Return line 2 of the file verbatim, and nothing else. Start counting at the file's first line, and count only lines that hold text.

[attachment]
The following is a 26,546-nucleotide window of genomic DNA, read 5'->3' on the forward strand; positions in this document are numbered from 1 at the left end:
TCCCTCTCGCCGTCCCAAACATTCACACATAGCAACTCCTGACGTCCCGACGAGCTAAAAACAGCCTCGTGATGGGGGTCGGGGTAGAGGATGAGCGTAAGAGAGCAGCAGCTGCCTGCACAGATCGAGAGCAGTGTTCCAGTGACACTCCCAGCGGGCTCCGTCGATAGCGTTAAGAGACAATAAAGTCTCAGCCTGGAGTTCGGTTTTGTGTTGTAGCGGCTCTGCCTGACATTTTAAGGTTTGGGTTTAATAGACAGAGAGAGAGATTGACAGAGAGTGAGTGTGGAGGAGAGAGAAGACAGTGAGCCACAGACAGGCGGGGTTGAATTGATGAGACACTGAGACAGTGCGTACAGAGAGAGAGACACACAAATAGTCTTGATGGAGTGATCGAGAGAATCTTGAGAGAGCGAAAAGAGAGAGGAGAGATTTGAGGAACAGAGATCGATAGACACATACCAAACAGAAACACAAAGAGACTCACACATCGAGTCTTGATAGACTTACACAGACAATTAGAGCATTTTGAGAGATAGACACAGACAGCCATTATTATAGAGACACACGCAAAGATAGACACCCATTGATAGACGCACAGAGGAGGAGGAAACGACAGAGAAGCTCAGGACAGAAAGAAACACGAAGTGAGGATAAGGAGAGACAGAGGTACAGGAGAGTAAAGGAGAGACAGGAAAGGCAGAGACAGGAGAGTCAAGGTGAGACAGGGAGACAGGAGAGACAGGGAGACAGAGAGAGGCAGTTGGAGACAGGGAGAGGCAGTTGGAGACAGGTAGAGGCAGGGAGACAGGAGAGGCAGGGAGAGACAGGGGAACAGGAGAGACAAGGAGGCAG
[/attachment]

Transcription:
TCCCTCTCGCCGTCCCAAACATTCACACATAGCAACTCCTGACGTCCCGACGAGCTAAAAACAGCCTCGTGATGGGGGTCGGGGTAGAGGATGAGCGTAAGAGAGCAGCAGCTGCCTGCACAGATCGAGAGCAGTGTTCCAGTGACACTCCCAGCGGGCTCCGTCGATAGCGTTAAGAGACAATAAAGTCTCAGCCTGGAGTTCGGTTTTGTGTTGTAGCGGCTCTGCCTGACATTTTAAGGTTTGGGTTTAATAGACAGAGAGAGAGATTGACAGAGAGTGAGTGTGGAGGAGAGAGAAGACAGTGAGCCACAGACAGGCGGGGTTGAATTGATGAGACACTGAGACAGTGCGTACAGAGAGAGAGACACACAAATAGTCTTGATGGAGTGATCGAGAGAATCTTGAGAGAGCGAAAAGAGAGAGGAGAGATTTGAGGAACAGAGATCGATAGACACATACCAAACAGAAACACAAAGAGACTCACACATCGAGTCTTGATAGACTTACACAGACAATTAGAGCATTTTGAGAGATAGACACAGACAGCCATTATTATAGAGACACACGCAAAGATAGACACCCATTGATAGACGCACAGAGGAGGAGGAAACGACAGAGAAGCTCAGGACAGAAAGAAACACGAAGTGAGGATAAGGAGAGACAGAGGTACAGGAGAGTAAAGGAGAGACAGGAAAGGCAGAGACAGGAGAGTCAAGGTGAGACAGGGAGACAGGAGAGACAGGGAGACAGAGAGAGGCAGTTGGAGACAGGGAGAGGCAGTTGGAGACAGGTAGAGGCAGGGAGACAGGAGAGGCAGGGAGAGACAGGGGAACAGGAGAGACAAGGAGGCAG